Glycerol is a naturally occurring alcohol. It is an odorless liquid that is used as a solvent, sweetening agent, and also as medicine.

When glycerol is in the intestines, it attracts water into the gut, softening stools and relieving constipation. When glycerol is in the blood, it attracts water so that the water stays in the body longer. This might help an athlete exercise for longer.

People use glycerol for constipation, improving athletic performance, and for certain skin conditions. It is also used for stroke, obesity, ear infections, and many other conditions, but there is no good scientific evidence to support these uses.

Glycerol is banned by the World Anti-Doping Agency (WADA).
When taken by mouth: Glycerol is possibly safe when used short-term. Side effects might include headaches, dizziness, bloating, nausea, and diarrhea.

When applied to the skin: Glycerol is likely safe. It might cause redness, itching, and burning.

When given in the rectum: Glycerol suppositories and enemas are likely safe and have been approved by the US Food and Drug Administration (FDA) for over-the-counter (OTC) use.

Special Precautions & Warnings:

Pregnancy and breast-feeding: There isn't enough reliable information to know if glycerol is safe to use when pregnant or breast-feeding. Stay on the safe side and avoid use.

Children: Glycerol is likely safe when suppositories or enemas are inserted into the rectum in children at least 2 years of age. Glycerol is also likely safe when applied to the skin of children at least 1 month of age. Glycerol is possibly safe when taken by mouth, short-term in children 2 months to 16 years of age.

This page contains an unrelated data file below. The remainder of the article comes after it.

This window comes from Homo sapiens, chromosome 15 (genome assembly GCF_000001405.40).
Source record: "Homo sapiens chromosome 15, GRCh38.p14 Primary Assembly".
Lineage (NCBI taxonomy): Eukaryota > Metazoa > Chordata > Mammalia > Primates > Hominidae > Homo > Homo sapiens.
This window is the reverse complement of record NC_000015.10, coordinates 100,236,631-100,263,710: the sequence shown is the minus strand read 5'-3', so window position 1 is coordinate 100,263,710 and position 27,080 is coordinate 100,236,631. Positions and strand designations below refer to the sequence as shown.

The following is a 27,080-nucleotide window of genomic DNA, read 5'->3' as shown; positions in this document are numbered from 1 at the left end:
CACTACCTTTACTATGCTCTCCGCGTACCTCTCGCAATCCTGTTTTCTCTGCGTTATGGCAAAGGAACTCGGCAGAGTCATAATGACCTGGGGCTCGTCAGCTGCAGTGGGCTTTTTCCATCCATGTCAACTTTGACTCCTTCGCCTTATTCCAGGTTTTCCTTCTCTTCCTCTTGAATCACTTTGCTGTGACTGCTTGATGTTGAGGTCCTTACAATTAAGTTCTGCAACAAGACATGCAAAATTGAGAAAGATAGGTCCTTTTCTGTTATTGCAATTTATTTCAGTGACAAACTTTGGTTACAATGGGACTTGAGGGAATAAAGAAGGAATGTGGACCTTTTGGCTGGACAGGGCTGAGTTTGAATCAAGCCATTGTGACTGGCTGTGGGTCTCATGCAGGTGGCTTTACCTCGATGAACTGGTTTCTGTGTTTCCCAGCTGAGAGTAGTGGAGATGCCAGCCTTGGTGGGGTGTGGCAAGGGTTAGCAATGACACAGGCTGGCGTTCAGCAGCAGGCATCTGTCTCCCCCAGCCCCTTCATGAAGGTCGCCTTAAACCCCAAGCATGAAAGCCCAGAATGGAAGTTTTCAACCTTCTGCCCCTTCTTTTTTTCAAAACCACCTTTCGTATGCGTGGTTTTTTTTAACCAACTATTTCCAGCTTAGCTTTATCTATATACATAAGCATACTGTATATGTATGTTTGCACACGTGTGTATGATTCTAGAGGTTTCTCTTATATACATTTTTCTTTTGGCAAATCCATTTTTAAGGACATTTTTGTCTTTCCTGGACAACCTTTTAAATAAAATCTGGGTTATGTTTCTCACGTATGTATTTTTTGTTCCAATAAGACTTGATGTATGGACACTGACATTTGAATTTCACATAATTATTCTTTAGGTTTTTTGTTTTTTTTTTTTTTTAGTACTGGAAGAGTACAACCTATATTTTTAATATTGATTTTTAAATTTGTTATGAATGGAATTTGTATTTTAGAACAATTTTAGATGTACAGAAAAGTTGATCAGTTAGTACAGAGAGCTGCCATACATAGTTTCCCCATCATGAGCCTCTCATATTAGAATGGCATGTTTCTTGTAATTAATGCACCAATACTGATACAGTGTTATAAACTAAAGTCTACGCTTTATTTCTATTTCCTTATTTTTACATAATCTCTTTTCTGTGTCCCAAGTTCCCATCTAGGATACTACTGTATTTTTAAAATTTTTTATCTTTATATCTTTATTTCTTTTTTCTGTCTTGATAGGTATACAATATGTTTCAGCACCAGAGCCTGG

NatMed Pro rates effectiveness based on scientific evidence according to the following scale: Effective, Likely Effective, Possibly Effective, Possibly Ineffective, Likely Ineffective, Ineffective, and Insufficient Evidence to Rate.
Likely effective Effectiveness definitions
  • Constipation. Using glycerol as a suppository or as an enema in the rectum decreases constipation in adults and children at least 2 years of age. It is US FDA approved for this use.
Possibly effective Effectiveness definitions
  • Athletic performance. Taking glycerol by mouth along with water helps to keep the body hydrated for longer during exercise. But it's not clear if this helps improve athletic performance.
  • An inherited skin disorder that causes dry, scaly skin (ichthyosis). Applying a specific product (Dexeryl, Pierre Fabre Laboratoires) containing glycerol and paraffin to the skin reduces symptoms like itching and scales in children with ichthyosis. It's not clear if applying glycerol alone helps.
Likely ineffective Effectiveness definitions
  • Stroke. Giving glycerol by IV doesn't improve symptoms after a stroke. IV products can only be given by a healthcare provider.
There is interest in using glycerol for a number of other purposes, but there isn't enough reliable information to say whether it might be helpful.
Possibly ineffective Effectiveness definitions
  • Swelling (inflammation) of membranes that protect the brain and spinal cord (meningitis). Taking glycerol by mouth doesn't reduce the risk of death or seizures in people with bacterial meningitis. But it might reduce the risk of deafness in children who survive the infection.
  • Growth and development in premature infants. Giving glycerol into the rectum, as a suppository or as an enema, doesn't seem to help premature infants start to take food by mouth sooner.
Insufficient evidence Effectiveness definitions

Dosing & administration

Glycerol has most often been used by adults in single doses of 1-1.5 grams/kg. It's also commonly used in over-the-counter (OTC) rectal enemas and suppositories, and in topical lotions. Speak with a healthcare provider to find out what type of product and dose might be best for a specific condition.

Interactions with pharmaceuticals

It is not known if Glycerol interacts with any medicines. Before taking Glycerol, talk with your healthcare professional if you take any medications.

Interactions with herbs & supplements

There are no known interactions with herbs and supplements.

Interactions with foods

There are no known interactions with foods.

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